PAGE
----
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Statement of Chaloka Beyani, Chairperson of the Coordination Committee of Special Procedures, during the urgent debate of the Human Rights Council on the deteriorating situation of human rights in the Syrian Arab Republic

Urgent Debate on the deteriorating situation of human rights in the Syrian Arab Republic and the recent killings in Al Qusayr

Twenty-Third Session of the Human Rights Council

Geneva, 29 May 2013

Mr. President, Distinguished delegates, colleagues and friends,

I am delivering this statement on behalf of the Coordination Committee of Special Procedures of the Human Rights Council. Using his presence at the Council today, the Coordination Committee has also asked my colleague Christof Heyns to share his views from the perspective of his mandate.

The convening by the Human Rights Council of this special session today reflects the urgency and profound seriousness of the situation in Syria. We continue to struggle to understand how to respond to the conflict in Syria in a way which upholds the principles of respect for human rights, our responsibility to protect innocent civilians, and bring a halt to a nation’s descent into a spiral of violence and destruction.

Despite the brave efforts of many, within and outside Syria, to respond to the urgent humanitarian needs and find a solution to end human suffering, we have not yet succeeded. We now must examine closely the political, security, legal and ethical dimensions of this crisis, and how to address the current weaknesses in systems at the national, regional and international levels which have allowed it to escalate so horrifically.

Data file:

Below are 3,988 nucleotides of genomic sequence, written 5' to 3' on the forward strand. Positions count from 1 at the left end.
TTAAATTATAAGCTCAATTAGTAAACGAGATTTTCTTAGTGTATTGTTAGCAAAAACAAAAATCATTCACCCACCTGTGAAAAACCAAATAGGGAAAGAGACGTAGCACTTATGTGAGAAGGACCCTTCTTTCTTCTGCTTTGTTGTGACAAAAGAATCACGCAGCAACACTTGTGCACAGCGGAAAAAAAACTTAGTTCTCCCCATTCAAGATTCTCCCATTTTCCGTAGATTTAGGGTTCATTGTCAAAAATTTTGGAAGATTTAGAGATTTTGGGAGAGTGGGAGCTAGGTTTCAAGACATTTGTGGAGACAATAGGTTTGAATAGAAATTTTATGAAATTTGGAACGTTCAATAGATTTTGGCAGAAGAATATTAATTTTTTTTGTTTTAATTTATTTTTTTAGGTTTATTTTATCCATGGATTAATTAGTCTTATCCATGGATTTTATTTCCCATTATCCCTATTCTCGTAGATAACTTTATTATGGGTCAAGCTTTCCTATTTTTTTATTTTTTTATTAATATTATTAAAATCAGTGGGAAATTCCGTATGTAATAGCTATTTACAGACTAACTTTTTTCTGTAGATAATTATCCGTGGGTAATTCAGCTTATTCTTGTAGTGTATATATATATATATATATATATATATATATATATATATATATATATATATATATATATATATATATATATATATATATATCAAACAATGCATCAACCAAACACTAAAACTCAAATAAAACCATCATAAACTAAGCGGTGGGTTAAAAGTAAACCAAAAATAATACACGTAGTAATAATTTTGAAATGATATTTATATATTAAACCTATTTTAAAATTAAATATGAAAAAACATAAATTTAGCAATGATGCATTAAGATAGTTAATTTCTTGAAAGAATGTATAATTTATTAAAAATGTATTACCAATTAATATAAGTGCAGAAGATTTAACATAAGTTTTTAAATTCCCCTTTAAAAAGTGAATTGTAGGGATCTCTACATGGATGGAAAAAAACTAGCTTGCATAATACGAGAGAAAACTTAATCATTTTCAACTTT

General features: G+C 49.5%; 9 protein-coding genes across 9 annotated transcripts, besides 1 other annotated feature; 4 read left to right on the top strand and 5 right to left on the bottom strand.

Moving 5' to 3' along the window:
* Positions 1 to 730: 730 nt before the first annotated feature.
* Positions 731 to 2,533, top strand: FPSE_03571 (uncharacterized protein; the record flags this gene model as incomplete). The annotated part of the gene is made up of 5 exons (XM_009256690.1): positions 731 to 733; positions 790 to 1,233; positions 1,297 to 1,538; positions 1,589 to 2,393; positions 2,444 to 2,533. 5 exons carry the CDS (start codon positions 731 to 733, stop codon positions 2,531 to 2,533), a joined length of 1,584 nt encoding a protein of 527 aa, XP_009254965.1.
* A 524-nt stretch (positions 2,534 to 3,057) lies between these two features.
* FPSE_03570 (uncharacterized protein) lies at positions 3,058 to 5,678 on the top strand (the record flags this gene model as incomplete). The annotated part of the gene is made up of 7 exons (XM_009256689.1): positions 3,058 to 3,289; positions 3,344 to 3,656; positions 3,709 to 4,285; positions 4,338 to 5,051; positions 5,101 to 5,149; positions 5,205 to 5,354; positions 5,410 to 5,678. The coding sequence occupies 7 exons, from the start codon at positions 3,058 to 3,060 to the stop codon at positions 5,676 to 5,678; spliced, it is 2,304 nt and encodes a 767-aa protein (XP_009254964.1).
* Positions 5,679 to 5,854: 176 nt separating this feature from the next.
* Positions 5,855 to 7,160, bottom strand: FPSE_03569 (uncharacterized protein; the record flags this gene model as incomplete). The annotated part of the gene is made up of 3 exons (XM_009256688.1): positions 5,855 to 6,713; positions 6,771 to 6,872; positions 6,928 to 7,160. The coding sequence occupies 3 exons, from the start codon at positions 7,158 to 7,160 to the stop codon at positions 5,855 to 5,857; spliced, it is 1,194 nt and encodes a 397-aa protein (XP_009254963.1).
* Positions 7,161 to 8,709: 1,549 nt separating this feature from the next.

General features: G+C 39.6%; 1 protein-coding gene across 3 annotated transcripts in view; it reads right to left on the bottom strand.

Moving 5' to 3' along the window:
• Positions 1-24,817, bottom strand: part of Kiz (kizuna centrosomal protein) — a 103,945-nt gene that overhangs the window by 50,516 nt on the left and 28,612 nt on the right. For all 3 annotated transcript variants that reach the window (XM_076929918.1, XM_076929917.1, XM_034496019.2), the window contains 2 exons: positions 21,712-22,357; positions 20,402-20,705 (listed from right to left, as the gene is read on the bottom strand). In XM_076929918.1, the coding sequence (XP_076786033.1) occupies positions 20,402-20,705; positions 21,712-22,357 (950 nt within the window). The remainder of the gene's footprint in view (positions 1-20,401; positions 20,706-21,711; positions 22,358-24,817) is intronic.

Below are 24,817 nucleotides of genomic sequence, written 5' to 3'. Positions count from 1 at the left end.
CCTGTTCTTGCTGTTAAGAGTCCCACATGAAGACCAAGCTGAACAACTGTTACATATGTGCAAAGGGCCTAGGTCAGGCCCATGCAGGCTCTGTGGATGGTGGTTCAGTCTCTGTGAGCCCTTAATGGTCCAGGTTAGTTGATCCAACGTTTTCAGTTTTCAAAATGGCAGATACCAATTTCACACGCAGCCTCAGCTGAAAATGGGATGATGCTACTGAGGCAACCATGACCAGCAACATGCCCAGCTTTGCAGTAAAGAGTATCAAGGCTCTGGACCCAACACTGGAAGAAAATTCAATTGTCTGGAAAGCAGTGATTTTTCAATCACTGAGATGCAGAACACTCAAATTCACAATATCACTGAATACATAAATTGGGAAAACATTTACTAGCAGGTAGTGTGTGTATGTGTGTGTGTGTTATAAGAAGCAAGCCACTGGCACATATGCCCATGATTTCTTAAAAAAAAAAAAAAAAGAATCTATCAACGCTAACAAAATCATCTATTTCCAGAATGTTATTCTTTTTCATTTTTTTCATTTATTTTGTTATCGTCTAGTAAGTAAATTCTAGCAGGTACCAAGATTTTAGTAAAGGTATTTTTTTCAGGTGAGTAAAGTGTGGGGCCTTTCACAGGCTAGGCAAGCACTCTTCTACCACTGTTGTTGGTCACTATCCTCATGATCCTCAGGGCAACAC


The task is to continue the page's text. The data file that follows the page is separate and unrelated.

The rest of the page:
Since violent unrest broke out in Syria in March 2011, the increasing gravity of violations of international human rights and humanitarian law, and the scale of humanitarian needs and destruction in the country have exceeded our worst expectations. Over 70 000 persons are estimated to have been killed during this conflict; residential areas and civilian facilities such as schools and hospitals have been subject to indiscriminate attacks by Government forces. There are accounts that anti-Government forces have been committing grave violations against civilians, including humanitarian workers, and using civilians as human shields. We reiterate our strong condemnation of such violations and call on all parties to the conflict to end the violence. We also urge them, with the support of the international community, urgently to find a political solution.

The United Nations estimates that there are now nearly 7 million people in need in Syria, of whom 3 million are children. Over 4 million people have been internally displaced and a further 1.4 million have sought refuge in neighbouring countries. Significant more funding than originally predicted is needed to meet these urgent humanitarian needs. Regional and international solidarity will be required to provide urgent assistance for those inside Syria, protect those who have sought refuge outside Syria, resource hosting communities, and provide recovery assistance to what will be a traumatized Syria post-hostilities. We commend neighbouring States that have welcomed Syrian refugee populations and appeal to them to maintain strict respect for open border policy and non-refoulement. We call on donors to demonstrate their solidarity by urgently expanding assistance to neighbouring countries that are hosting refugees.